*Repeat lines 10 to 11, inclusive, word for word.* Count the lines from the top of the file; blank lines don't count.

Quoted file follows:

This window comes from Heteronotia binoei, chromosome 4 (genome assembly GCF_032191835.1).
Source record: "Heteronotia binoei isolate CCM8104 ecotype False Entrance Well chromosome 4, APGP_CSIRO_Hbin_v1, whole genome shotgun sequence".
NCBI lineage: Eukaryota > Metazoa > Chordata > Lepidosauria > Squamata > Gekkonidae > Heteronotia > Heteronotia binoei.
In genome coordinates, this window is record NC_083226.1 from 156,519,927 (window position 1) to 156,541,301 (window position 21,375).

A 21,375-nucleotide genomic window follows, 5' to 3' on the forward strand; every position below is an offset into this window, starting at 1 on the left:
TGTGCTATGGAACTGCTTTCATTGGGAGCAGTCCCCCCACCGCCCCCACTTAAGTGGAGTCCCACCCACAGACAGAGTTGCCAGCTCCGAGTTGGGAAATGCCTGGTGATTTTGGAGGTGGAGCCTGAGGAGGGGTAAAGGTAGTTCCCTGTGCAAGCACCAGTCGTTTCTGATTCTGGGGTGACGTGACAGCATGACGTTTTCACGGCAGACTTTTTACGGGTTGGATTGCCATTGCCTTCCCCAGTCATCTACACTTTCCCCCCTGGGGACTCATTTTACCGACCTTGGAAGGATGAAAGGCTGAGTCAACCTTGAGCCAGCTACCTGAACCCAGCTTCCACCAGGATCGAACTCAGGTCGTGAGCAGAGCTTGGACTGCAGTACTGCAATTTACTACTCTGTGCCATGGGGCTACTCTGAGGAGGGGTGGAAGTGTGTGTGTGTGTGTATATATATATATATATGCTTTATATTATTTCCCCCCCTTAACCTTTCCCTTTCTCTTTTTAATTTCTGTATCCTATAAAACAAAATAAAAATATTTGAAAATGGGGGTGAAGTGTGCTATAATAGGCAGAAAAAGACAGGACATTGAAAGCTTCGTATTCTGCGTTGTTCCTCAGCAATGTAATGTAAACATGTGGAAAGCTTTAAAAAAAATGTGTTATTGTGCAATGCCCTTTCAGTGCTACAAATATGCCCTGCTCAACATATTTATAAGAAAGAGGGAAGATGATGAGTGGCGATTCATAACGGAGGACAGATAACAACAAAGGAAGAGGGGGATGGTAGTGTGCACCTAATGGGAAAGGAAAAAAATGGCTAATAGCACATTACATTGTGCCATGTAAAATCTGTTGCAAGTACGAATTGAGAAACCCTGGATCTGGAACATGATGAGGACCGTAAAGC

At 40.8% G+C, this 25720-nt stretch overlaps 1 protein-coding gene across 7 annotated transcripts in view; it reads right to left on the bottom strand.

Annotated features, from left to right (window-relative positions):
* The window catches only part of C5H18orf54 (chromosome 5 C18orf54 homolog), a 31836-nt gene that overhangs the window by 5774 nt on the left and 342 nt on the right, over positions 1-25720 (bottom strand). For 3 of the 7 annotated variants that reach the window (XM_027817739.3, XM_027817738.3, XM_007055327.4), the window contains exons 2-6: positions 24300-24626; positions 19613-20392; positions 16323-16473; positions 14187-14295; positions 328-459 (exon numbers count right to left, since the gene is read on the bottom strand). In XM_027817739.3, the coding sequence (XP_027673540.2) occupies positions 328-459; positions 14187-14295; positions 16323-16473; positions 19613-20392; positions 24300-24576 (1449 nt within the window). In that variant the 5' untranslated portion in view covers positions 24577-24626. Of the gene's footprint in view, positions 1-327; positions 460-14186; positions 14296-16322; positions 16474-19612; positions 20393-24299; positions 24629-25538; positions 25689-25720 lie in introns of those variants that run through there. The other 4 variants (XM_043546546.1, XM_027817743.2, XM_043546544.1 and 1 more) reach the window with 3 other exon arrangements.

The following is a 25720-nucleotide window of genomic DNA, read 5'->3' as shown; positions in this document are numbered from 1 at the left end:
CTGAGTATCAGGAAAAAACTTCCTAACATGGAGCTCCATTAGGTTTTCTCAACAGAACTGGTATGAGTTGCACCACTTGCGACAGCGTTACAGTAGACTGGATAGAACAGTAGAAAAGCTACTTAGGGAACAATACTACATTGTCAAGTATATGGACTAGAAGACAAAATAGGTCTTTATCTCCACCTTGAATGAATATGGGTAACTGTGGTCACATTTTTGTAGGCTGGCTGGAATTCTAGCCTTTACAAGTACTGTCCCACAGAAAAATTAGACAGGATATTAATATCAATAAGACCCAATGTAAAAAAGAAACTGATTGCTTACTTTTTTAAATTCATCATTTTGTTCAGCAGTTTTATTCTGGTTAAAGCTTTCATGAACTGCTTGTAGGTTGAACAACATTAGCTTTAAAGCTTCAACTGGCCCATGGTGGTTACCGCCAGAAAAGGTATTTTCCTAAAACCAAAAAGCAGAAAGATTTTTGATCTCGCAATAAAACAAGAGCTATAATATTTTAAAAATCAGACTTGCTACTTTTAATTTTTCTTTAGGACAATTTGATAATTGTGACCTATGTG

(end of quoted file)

The following is a 25720-nucleotide window of genomic DNA, read 5'->3' as shown; positions in this document are numbered from 1 at the left end:
CTGAGTATCAGGAAAAAACTTCCTAACATGGAGCTCCATTAGGTTTTCTCAACAGAACTGGTATGAGTTGCACCACTTGCGACAGCGTTACAGTAGACTGGATAGAACAGTAGAAAAGCTACTTAGGGAACAATACTACATTGTCAAGTATATGGACTAGAAGACAAAATAGGTCTTTATCTCCACCTTGAATGAATATGGGTAACTGTGGTCACATTTTTGTAGGCTGGCTGGAATTCTAGCCTTTACAAGTACTGTCCCACAGAAAAATTAGACAGGATATTAATATCAATAAGACCCAATGTAAAAAAGAAACTGATTGCTTACTTTTTTAAATTCATCATTTTGTTCAGCAGTTTTATTCTGGTTAAAGCTTTCATGAACTGCTTGTAGGTTGAACAACATTAGCTTTAAAGCTTCAACTGGCCCATGGTGGTTACCGCCAGAAAAGGTATTTTCCTAAAACCAAAAAGCAGAAAGATTTTTGATCTCGCAATAAAACAAGAGCTATAATATTTTAAAAATCAGACTTGCTACTTTTAATTTTTCTTTAGGACAATTTGATAATTGTGACCTATGTG